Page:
Hi! My name is Madi Shoemaker and I grew up in Heath, OH which is right by the OSU-N campus so I was able to take a few OSU classes in high school before coming to campus my freshman year. I come from a household of a single mom who raised me and my three younger siblings (two brothers and a sister). I am a first-generation college student in my family so coming to campus and enrolling in a hard major on top of not really knowing how to go about college life was difficult at first, but I have loved every minute of my experience so far.
Coming from a single-income household I have to pay for everything on my own now, so I currently work about 30 hrs/week between two serving jobs at Hangover Easy and Condado Tacos. I am also involved in my sorority, Alpha Xi Delta, where I held a director position this past year. Finding a good time-management schedule between work and school has been my hardest challenge this year, as I am usually working on the days that I do not have class. However, I have been trying to be proactive about my organization skills and pre-planning my time management for the week so I do not get behind in any of my classes. So far it has worked well, but I just hope I can continue the trend with the workload this semester requires.
I am currently a junior enrolled in the nursing program with a minor in social psychology and personality. I have always wanted to go into the nursing profession, but I have also always had a love and interest in the psychology field! I am grateful I am able to study both of these subjects and possibly use both of them in my profession someday. My friends and family have always thought it was unique why I decided to go into nursing, as nobody in my family works in the healthcare field at all. However, I have always had nursing as my career choice since I was a freshman in high school. I loved learning about the human body and how everything works and being able to care for patients and really make a difference in the community that you lived in has always been an important aspect in my life. I was also attracted to the profession for the various different jobs you can have within the field of nursing and how you are able to go literally anywhere in the world and be able to do your job. I have always been a person that loves to travel and hated the thought of having to be in the same place for a long amount of time so having this flexibility within the nursing field was a huge bonus.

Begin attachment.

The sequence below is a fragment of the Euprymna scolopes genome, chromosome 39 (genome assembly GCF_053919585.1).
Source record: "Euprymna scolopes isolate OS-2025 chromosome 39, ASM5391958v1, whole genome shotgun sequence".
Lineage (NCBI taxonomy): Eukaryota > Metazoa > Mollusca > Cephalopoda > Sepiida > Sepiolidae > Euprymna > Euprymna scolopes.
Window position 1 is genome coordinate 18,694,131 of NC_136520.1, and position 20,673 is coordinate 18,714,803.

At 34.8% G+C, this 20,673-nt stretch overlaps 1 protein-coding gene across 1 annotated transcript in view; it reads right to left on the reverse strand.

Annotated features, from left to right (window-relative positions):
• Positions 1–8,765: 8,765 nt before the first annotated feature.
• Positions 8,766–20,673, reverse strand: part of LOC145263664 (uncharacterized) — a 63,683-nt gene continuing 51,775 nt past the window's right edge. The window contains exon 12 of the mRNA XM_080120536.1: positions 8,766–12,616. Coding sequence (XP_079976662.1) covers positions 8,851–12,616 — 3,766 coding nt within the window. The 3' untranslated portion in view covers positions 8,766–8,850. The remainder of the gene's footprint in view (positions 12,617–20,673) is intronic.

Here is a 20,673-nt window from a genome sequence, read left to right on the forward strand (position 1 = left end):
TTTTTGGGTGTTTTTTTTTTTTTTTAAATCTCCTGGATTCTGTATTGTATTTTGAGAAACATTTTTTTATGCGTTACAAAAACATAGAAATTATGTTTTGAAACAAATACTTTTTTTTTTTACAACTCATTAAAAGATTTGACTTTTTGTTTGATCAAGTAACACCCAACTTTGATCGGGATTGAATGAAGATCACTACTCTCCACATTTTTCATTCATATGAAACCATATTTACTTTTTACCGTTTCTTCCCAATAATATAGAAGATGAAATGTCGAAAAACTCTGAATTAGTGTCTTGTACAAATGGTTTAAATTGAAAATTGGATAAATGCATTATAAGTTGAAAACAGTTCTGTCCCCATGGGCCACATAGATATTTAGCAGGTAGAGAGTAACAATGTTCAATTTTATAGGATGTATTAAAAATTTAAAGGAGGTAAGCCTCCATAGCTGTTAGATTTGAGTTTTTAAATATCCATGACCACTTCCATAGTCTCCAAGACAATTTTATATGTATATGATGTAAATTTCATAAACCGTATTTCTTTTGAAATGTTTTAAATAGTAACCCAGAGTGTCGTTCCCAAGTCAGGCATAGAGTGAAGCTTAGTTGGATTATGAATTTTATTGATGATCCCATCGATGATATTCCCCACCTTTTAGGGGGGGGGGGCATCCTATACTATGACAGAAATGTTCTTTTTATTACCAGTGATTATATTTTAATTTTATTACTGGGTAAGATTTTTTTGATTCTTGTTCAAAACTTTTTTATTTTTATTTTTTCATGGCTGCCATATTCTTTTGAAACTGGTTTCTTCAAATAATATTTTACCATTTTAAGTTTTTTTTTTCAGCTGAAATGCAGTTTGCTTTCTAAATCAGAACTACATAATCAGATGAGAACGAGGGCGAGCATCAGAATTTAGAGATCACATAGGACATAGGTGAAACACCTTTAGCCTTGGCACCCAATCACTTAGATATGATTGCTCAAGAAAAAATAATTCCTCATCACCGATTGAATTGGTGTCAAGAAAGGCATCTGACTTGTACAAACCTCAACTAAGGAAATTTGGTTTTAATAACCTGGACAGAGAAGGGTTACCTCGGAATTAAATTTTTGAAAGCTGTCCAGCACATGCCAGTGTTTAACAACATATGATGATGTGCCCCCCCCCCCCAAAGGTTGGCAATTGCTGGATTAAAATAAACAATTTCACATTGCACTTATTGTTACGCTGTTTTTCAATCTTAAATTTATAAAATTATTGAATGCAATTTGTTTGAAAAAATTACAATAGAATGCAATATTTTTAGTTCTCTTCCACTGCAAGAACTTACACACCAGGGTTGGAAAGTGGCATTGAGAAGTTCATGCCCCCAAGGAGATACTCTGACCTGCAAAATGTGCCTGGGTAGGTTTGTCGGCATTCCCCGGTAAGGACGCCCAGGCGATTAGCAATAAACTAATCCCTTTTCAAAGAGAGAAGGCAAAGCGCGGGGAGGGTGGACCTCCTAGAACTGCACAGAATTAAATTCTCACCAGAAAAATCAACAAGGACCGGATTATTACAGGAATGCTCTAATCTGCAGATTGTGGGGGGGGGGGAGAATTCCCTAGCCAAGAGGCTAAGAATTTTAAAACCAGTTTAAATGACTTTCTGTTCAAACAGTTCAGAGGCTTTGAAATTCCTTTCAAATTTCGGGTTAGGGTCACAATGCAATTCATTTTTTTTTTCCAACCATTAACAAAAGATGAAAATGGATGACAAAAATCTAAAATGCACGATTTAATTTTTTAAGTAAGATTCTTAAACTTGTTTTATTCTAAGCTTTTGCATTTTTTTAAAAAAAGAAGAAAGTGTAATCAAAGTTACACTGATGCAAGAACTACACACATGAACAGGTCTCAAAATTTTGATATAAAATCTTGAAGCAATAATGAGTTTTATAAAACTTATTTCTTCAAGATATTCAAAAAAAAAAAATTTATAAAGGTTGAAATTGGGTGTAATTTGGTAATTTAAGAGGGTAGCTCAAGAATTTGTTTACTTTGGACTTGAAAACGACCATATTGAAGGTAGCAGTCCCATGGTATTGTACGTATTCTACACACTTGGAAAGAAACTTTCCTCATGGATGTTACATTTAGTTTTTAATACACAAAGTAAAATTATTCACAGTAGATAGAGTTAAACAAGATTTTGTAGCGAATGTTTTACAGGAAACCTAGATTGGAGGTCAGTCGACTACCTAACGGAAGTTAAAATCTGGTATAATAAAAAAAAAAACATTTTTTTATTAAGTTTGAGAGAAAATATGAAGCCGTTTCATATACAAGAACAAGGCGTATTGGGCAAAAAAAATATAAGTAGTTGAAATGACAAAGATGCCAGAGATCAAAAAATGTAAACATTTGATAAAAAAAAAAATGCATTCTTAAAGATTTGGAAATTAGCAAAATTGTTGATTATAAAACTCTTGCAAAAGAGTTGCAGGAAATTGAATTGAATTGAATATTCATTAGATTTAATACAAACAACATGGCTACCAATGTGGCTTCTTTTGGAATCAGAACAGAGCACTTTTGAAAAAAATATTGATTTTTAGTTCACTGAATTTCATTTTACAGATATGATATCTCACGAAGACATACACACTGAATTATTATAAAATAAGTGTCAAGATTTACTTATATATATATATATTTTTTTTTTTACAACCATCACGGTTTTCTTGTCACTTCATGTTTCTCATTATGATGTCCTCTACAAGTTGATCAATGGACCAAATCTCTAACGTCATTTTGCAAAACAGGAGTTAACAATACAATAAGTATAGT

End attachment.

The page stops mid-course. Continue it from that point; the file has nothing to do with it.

My interests moving forward with nursing would be to get my degree from Ohio State, stay in Columbus and work for a year or two, then travel nurse for two years preferably in California or on the east coast somewhere so I can experience the “beach life.” I then want to get my master’s degree to become a Critical Care Nurse Practitioner. I love the energy and momentum an ER would bring and I have never been one to want to do the same thing day in and day out, so I still believe this would be the best placement for me. I have thought about doing OB, but I haven’t had any exposure to that field yet and obviously will need to go through the rest of this program before I can find out what I really love.
My interests in life are currently living a healthier lifestyle more holistically (9 dimensions) and to do something for myself every day that will help further my future self. I have also been reading a lot of motivational and “life-coaching” books when I have the free time. I have found that I like to save my money to go to concerts and music festivals more than going out to eat everyday or going shopping a lot, so I now attend some type of concert every 1-2 months as a self-care gift for myself to enjoy the artists that I love with my best friends. I love to take as many vacations as I can to a new part of the world with various people, and I am planning on one day in the next few years to take a little weekend trip by myself to really get in touch with my thoughts and my goals for the future.